Continuing southeast towards Urcos you reach Andahuaylillas, 32 km from Cuzco, with a fascinating 17th-century church. This is a simple structure, but it has been referred to as the Andean Sistine Chapel because of its beautiful frescoes, and internal architecture. Go in and wait for your eyes to adjust to the darkness, in order to see, on the right of the splendid door, the path to heaven, which is narrow and thorny, and, on the left, the way to hell, which is wide and littered with flowers. Above is the high choir, built in local wood, where there are two organs. The main altar is gilded in 24-carat gold leaf and has symbols from both the Quechua and Christian religions. Sr Eulogio is a good guide, but speaks Spanish only.

Huaro and Urcos

At the quiet village of Huaro, the church on the ugly plaza is stunning inside. The walls are plastered with frescoes. Grinning skeletons compete with dragons and devils ushering the living into the afterlife and punishing them thereafter. They are now mostly in a sad state of repair. Beyond Huaro is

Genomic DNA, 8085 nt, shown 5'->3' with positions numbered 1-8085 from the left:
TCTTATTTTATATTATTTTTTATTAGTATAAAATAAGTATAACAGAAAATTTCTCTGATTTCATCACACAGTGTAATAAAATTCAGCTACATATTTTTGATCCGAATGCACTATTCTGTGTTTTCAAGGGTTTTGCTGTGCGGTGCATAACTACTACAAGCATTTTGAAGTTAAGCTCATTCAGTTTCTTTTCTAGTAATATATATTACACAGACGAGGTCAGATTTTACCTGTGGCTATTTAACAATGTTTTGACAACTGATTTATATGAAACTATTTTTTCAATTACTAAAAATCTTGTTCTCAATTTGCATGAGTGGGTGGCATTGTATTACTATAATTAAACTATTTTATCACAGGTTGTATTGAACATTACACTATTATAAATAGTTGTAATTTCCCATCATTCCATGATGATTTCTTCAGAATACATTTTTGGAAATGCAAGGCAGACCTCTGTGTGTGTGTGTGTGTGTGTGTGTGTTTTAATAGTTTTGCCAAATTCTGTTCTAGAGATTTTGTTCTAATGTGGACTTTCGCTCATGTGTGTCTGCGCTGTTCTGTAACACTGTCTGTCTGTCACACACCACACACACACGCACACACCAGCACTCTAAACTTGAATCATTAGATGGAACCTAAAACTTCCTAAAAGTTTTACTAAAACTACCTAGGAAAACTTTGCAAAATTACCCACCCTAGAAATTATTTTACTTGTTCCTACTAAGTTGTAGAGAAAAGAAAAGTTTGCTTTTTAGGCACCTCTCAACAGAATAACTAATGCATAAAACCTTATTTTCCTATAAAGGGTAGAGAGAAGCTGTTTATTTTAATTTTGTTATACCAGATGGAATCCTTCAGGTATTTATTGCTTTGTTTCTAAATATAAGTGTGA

. There are lodgings here, but they're basic. A spectacular road from Urcos crosses the Eastern Cordillera to Puerto Maldonado in the jungle.

Cordillera Vilcanota

East of Cuzco lies the Cordillera Vilcanota, the greatest concentration of mountains and glaciers in southern Peru. With at least four great peaks towering above 6000 m in densely packed icy masses, this area is reminiscent of the Cordillera Huayhuash further to the north. Viewed from the ruins of Sacsayhuaman above Cuzco,
, at 6384 m the range's loftiest member, is impressive even from a distance of nearly 100 km, but in the Vilcanota mountains Ausangate is just the beginning. Unlike both the Cordilleras of Vilcabamba and Urubamba, which plunge precipitously from sheer glaciers into lush subtropical valleys, the Vilcanota rises from the northern